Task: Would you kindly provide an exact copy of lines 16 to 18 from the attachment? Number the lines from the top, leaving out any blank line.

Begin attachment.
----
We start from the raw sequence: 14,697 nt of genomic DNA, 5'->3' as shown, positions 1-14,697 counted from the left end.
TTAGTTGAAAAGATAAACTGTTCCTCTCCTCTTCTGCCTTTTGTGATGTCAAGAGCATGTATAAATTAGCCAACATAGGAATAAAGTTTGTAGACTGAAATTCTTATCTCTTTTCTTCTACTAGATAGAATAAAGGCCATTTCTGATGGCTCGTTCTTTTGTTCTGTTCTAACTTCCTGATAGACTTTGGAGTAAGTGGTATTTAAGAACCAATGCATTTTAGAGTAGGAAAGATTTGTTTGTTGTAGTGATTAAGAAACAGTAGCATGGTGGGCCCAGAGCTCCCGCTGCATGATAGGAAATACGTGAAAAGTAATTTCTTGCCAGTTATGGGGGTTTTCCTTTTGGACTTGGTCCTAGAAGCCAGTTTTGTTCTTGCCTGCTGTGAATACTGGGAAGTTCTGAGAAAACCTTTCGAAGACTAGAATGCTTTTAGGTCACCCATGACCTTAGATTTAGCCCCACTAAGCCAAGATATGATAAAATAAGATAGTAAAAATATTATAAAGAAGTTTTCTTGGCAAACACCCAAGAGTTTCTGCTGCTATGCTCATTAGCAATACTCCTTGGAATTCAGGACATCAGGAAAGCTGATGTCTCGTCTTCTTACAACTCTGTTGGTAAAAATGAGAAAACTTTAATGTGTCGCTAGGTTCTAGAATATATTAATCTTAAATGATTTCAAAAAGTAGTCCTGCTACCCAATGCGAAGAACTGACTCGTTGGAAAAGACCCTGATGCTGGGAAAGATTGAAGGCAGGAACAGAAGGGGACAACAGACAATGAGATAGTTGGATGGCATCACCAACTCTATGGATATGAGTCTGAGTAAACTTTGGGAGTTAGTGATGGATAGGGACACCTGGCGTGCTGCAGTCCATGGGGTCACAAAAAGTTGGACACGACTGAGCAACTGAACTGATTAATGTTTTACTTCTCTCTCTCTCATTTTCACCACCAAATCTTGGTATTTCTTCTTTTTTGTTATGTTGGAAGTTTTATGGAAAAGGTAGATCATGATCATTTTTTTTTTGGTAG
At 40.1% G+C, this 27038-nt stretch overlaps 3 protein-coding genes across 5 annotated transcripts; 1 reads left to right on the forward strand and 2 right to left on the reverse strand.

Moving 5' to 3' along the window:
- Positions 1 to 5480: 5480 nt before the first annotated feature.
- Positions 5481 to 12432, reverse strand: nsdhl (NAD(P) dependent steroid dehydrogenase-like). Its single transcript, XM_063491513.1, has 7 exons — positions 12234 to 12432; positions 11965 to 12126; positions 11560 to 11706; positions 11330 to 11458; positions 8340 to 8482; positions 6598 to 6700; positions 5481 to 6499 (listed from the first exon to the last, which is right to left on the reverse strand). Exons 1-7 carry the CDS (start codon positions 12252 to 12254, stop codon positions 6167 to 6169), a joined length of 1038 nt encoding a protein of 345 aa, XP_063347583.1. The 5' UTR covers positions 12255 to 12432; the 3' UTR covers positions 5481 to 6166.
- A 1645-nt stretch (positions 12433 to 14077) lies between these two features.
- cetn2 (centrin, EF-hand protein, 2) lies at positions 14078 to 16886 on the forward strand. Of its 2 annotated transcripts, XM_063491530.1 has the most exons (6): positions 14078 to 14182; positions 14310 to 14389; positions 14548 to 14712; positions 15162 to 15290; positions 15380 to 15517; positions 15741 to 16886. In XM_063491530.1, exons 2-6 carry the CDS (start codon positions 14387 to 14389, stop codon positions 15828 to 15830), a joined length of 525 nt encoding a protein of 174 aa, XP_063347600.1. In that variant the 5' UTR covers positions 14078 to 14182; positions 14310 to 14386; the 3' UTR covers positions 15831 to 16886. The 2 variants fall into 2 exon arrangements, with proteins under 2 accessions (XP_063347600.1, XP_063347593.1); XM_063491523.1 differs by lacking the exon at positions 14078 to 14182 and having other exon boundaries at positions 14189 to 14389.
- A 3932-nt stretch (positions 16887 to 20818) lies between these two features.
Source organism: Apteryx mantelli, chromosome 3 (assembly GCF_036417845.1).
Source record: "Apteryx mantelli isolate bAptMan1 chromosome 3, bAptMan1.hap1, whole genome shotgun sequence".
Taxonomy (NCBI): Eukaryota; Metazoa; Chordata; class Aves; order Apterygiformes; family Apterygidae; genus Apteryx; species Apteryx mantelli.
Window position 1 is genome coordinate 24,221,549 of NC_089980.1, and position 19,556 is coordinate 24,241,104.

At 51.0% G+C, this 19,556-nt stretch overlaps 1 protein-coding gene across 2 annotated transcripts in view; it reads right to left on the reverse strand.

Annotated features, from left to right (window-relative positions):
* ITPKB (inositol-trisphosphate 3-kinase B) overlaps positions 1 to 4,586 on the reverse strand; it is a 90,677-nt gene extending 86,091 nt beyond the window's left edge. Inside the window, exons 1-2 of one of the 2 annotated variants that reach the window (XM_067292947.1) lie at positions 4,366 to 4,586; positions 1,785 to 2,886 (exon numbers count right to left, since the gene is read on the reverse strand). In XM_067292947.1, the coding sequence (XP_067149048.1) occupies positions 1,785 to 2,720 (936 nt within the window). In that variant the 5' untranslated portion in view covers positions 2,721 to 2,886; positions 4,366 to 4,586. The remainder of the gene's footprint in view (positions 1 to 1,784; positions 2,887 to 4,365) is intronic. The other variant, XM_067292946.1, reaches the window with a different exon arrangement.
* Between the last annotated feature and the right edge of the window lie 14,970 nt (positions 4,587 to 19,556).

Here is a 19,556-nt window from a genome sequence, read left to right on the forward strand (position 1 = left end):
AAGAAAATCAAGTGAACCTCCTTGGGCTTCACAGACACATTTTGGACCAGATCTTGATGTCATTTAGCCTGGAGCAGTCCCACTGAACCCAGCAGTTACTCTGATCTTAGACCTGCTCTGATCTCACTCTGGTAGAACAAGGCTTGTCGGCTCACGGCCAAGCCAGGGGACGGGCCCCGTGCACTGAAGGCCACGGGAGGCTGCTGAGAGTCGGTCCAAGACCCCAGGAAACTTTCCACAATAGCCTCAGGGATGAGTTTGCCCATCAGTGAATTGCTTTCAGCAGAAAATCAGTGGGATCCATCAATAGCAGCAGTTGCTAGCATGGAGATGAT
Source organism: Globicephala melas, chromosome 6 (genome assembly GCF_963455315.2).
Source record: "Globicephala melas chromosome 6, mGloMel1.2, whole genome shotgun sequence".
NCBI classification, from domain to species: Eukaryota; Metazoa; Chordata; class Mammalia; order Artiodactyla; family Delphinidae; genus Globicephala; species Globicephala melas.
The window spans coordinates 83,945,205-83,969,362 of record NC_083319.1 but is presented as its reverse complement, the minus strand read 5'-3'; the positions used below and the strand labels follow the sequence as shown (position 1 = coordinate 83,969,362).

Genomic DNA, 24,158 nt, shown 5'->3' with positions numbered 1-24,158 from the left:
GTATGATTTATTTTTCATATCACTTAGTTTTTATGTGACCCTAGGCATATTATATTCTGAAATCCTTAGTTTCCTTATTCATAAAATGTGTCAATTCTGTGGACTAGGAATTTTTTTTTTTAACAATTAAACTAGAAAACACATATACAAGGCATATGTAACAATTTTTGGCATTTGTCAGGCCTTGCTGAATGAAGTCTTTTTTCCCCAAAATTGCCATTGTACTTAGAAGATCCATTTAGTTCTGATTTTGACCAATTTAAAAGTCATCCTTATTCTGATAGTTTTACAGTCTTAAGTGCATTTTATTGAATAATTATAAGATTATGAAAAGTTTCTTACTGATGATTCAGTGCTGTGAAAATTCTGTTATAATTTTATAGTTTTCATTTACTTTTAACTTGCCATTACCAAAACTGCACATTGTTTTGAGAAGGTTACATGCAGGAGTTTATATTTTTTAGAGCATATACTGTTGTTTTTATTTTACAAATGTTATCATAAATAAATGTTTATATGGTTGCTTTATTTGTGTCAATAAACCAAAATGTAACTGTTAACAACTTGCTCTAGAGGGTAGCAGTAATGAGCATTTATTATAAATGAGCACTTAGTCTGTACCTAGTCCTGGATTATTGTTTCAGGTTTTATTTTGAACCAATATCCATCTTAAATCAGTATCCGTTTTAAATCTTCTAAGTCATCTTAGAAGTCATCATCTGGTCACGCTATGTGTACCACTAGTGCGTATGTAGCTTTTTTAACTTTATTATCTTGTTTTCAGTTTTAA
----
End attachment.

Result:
* ITPKB (inositol-trisphosphate 3-kinase B) overlaps positions 1 to 4,586 on the reverse strand; it is a 90,677-nt gene extending 86,091 nt beyond the window's left edge. Inside the window, exons 1-2 of one of the 2 annotated variants that reach the window (XM_067292947.1) lie at positions 4,366 to 4,586; positions 1,785 to 2,886 (exon numbers count right to left, since the gene is read on the reverse strand). In XM_067292947.1, the coding sequence (XP_067149048.1) occupies positions 1,785 to 2,720 (936 nt within the window). In that variant the 5' untranslated portion in view covers positions 2,721 to 2,886; positions 4,366 to 4,586. The remainder of the gene's footprint in view (positions 1 to 1,784; positions 2,887 to 4,365) is intronic. The other variant, XM_067292946.1, reaches the window with a different exon arrangement.
* Between the last annotated feature and the right edge of the window lie 14,970 nt (positions 4,587 to 19,556).

Here is a 19,556-nt window from a genome sequence, read left to right on the forward strand (position 1 = left end):